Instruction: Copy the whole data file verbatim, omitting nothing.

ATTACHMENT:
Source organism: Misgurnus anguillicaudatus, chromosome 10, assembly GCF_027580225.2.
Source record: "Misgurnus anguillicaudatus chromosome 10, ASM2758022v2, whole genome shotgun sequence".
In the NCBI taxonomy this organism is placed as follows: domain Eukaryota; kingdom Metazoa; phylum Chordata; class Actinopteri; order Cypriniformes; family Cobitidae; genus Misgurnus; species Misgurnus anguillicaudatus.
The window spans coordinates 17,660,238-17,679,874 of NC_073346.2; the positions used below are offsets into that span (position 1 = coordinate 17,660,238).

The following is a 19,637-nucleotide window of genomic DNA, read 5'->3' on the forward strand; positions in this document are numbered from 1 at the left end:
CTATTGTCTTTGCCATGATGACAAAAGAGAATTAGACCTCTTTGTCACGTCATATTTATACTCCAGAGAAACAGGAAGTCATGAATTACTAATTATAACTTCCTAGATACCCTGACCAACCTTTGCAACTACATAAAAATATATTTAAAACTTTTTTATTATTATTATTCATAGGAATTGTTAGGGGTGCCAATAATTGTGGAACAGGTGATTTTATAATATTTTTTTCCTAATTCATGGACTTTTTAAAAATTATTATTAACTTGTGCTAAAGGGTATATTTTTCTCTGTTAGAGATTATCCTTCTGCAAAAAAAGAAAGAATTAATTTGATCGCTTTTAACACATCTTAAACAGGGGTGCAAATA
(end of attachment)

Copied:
Source organism: Misgurnus anguillicaudatus, chromosome 10, assembly GCF_027580225.2.
Source record: "Misgurnus anguillicaudatus chromosome 10, ASM2758022v2, whole genome shotgun sequence".
In the NCBI taxonomy this organism is placed as follows: domain Eukaryota; kingdom Metazoa; phylum Chordata; class Actinopteri; order Cypriniformes; family Cobitidae; genus Misgurnus; species Misgurnus anguillicaudatus.
The window spans coordinates 17,660,238-17,679,874 of NC_073346.2; the positions used below are offsets into that span (position 1 = coordinate 17,660,238).

The following is a 19,637-nucleotide window of genomic DNA, read 5'->3' on the forward strand; positions in this document are numbered from 1 at the left end:
CTATTGTCTTTGCCATGATGACAAAAGAGAATTAGACCTCTTTGTCACGTCATATTTATACTCCAGAGAAACAGGAAGTCATGAATTACTAATTATAACTTCCTAGATACCCTGACCAACCTTTGCAACTACATAAAAATATATTTAAAACTTTTTTATTATTATTATTCATAGGAATTGTTAGGGGTGCCAATAATTGTGGAACAGGTGATTTTATAATATTTTTTTCCTAATTCATGGACTTTTTAAAAATTATTATTAACTTGTGCTAAAGGGTATATTTTTCTCTGTTAGAGATTATCCTTCTGCAAAAAAAGAAAGAATTAATTTGATCGCTTTTAACACATCTTAAACAGGGGTGCAAATA